3. Do not disturb. Even when you’re farther away, leaving wildlife alone can help your viewing experience—plus it’s the law. It’s illegal to feed, touch, tease, frighten, or intentionally disturb wildlife. Remember that wildlife in parks are wild and can be unpredictable when they’re disturbed or surprised. Interacting with wildlife also can cause harm to both people and wildlife, including injury and disease. Stay on trails to help keep human presence in predictable areas. If dogs are allowed, keep them on-leash (most parks have a 6-foot leash policy) pick up fecal matter and ensure they are vaccinated, and do not use bird calls or wildlife calls and attractants.

4. Keep your eyes on the road. Vehicle strikes are one of the most deadly types of encounters for wildlife in parks. Roads cut through their habitats or migration routes. Be sure to always follow the speed limits and watch for wildlife that may dart into the road. When you want to stop to watch wildlife, pull your vehicle completely off of the road into a designated pull-out—this keeps wildlife safe as well as other motorists.

Tim Layton at Wild Horses of Missouri - Broadfoot HerdTim Layton at Wild Horses of Missouri - Broadfoot Herd 5. Store your food and stash your trash. Feeding wildlife in parks can make them come looking for more. To an animal, anything that smells like food is treated like food. Access to trash, and even crumbs left on picnic tables can attract them. Once they have learned that people are a source of food, wildlife can become aggressive toward people. This puts you at risk of injury and the wildlife at risk of being removed and humanely killed by wildlife managers. Don’t be responsible for the death of wildlife! Keep a clean picnic area or campsite, and store your food and dispose of garbage in the proper containers. Use wildlife-resistant food storage or trash containers where available or required and make sure they’re securely closed.

6. See something, say something. Tell a ranger if you come into physical contact with wildlife. Also, tell a ranger if you see wildlife that are sick, dead, or acting strangely, including wildlife that approach you. And when you see people who aren’t following these guidelines, let them know what they can do to be a smart wildlife watcher, too, and contact a ranger if necessary.

7. Be responsible. Ultimately, staying safe and keeping wildlife wild is up to you! When you go out into a national park, it’s your responsibility to keep yourself, your family, and the wildlife safe.


Great Smoky Mountains National Park Laws & Policies

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The Great Smoky Mountains National Park publishes all relevant laws and policies on their website.  

I strongly encourage all visitors to review the park's laws and policies, especially for wildlife.  

Approaching any wildlife within 50 yards or within any distance that disturbs or displaces wildlife is prohibited. All fields in the Cataloochee Valley, and the field east of US 441 between the Oconoluftee Visitor Center and the Blue Ridge Parkway, and the fields at Couch's Creek and along Tow String Road, are closed to pedestrians and horse traffic during the months of May and June (elk calving season), and the months of September and October (elk rut). (Compendium of Regulations, Public Use Restrictions, Section 1.5 (a)(2).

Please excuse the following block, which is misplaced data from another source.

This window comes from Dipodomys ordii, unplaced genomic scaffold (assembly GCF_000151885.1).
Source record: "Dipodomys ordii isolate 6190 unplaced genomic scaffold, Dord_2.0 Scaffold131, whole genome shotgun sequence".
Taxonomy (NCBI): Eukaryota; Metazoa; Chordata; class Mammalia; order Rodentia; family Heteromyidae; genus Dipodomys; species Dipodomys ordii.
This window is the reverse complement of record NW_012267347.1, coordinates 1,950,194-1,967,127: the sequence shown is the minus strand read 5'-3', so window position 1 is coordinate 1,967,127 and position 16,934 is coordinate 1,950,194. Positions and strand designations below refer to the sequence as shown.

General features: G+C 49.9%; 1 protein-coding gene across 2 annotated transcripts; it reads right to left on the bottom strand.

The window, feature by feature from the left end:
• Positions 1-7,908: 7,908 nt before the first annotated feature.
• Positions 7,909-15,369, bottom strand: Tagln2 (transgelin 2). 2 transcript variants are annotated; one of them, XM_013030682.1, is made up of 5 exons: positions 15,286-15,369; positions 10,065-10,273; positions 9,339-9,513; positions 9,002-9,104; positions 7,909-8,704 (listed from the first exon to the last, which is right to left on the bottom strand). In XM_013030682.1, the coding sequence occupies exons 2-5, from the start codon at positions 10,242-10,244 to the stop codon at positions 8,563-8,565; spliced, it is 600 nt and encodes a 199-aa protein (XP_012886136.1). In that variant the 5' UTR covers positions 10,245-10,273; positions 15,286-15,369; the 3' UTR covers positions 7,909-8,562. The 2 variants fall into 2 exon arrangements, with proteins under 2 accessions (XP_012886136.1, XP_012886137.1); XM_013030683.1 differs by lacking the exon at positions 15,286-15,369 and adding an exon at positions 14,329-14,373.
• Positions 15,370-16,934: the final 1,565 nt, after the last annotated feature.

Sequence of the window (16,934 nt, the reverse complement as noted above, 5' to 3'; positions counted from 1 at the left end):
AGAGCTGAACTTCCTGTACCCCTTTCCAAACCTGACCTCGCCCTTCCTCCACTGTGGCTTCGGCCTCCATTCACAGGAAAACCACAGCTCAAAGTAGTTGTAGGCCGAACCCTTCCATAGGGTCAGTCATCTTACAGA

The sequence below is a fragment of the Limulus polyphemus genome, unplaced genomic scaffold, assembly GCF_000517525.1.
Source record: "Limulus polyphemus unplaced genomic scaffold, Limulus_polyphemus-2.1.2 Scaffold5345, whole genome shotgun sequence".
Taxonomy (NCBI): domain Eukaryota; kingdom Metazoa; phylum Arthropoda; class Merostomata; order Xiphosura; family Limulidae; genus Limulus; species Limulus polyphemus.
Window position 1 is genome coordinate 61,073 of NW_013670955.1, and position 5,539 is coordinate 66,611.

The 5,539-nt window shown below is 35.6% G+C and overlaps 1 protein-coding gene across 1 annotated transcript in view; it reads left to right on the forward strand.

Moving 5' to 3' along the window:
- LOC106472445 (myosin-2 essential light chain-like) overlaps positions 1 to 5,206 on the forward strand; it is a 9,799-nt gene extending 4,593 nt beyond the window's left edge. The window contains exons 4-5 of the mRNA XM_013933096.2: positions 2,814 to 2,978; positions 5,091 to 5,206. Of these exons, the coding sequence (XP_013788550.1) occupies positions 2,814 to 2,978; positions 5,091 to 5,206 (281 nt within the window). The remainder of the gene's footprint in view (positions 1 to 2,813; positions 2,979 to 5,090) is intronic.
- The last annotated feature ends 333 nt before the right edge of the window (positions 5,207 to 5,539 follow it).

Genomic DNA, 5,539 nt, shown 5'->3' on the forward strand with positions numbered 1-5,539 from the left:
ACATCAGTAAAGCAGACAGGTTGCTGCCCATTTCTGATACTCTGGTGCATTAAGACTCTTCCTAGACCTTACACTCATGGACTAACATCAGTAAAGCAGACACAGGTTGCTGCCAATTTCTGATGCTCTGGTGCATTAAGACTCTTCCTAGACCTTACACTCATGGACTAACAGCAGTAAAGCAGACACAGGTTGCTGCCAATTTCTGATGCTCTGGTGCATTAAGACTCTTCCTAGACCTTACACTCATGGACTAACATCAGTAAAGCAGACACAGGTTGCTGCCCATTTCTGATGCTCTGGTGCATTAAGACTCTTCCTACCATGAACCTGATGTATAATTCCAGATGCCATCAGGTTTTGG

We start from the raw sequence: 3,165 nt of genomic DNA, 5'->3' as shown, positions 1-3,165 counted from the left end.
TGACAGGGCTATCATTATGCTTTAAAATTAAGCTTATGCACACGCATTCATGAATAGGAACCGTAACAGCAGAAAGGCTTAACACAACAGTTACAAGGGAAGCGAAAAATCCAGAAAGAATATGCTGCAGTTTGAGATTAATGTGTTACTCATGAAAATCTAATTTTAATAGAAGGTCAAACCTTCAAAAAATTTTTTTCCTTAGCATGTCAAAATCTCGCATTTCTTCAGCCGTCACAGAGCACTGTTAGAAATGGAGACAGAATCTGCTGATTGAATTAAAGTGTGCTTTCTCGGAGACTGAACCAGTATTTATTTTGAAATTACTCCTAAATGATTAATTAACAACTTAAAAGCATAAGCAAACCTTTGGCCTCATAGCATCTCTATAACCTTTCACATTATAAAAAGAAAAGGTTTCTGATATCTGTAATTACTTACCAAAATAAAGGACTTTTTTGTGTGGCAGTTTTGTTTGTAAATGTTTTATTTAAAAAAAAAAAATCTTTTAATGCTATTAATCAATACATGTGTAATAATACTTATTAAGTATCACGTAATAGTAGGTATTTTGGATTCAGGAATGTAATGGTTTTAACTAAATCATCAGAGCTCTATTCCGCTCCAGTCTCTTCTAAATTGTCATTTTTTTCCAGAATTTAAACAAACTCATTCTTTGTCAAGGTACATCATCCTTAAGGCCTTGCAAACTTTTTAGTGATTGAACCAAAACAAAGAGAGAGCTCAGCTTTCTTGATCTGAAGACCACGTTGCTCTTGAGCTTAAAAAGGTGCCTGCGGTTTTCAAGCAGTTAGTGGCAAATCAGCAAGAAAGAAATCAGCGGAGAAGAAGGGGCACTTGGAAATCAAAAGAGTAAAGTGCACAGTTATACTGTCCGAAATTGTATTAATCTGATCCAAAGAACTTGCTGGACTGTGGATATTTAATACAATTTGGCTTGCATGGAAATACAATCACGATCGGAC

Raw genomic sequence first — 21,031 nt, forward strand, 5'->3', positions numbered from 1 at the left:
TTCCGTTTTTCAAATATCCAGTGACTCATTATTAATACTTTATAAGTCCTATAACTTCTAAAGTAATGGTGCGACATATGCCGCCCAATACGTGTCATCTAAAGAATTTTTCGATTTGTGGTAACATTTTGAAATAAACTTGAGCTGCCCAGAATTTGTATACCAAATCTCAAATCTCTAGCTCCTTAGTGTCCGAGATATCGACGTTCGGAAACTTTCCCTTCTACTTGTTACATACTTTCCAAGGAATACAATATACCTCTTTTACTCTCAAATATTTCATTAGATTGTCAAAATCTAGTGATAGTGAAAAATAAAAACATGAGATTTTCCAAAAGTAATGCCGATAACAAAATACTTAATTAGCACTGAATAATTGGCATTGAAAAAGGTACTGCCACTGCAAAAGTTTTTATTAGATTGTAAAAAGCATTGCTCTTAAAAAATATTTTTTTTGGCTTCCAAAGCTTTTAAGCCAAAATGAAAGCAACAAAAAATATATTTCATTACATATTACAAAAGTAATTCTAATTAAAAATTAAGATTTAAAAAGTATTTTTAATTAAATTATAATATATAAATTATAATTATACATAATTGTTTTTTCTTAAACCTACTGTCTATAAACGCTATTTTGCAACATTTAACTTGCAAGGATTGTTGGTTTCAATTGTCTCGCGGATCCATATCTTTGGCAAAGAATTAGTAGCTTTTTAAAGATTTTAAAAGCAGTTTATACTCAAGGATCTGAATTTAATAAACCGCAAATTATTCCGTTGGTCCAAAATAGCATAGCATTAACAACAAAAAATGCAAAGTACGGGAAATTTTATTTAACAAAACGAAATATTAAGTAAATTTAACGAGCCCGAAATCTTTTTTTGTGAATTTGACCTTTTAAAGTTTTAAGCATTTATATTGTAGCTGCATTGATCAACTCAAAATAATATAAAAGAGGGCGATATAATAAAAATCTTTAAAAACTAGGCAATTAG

Feeding wildlife is prohibited in the national park. (Title 36, Chapter 1, Section 2.2 (2) Code of Regulations, Wildlife protection).

Dogs and other pets (except service animals) are prohibited on any park trail except the Gatlinburg Trail and the Oconoluftee River Trail. (Compendium of Regulations, Pets, Section 2.15 (a)(1),

Graffitti/Vandalism, the destroying, injuring, defacing, or damaging property or real property is prohibited. (Title 36, Chapter 1, Section 2.31, Code of Federal Regulations, Trespassing, tampering, and vandalism).

Drones and other unmanned aircraft shall not be operated within the boundaries of the national park. (Compendium of Regulations, Public Use Restrictions, Section 1.5 (a)(2)).

Alcoholic beverages that have been opened are not permitted in the park except designated picnic areas, frontcountry and backcountry campgrounds and shelters. (Compendium of Regulations, Alcoholic Beverages and Controlled Substances, Section 2.35).

Picking plants or removing any object from the national park is prohibited. (Title 36, Chapter 1, Section 2.1 (1), Preservation of natural, cultural, and archeological resources).

Permits are required for all overnight stays in the front and backcountry. (Compendium of Regulations, Camping and Food Storage, Section 2.10 (a) Frontcountry and Backcountry Camping).

Only heat-treated firewood that is bundled and certified by the United States Department of Agriculture or a state department of agriculture may be brought into the park. (Compendium of Regulations, Public Use Restrictions, Section 1.5 (a)(2)) as amended 2/27/15, Firewood.

Bicycles are not permitted on any park trail except the Gatlinburg Trail, the Oconoluftee River Trail, and that portion of the graveled road now existing from the Deep Creek Trail head to the end of the gravel on the Indian Creek Trail. (Compendium of Regulations, Bicycles, Section 4.30).

Metal detectors and mineral detectors are not permitted in the national park. (Title 36, Chapter 1, Section 2.1, Code of Federal Regulations, Preservation of natural, cultural, and archeological resources.).

Permits are required for the following activities:

  • Special Events
  • Scattering of human ashes
  • Commercial photography
  • Commercial vehicles passing through the park
  • Demonstrations including the Sale of Distribution of Print Matter
  • Weddings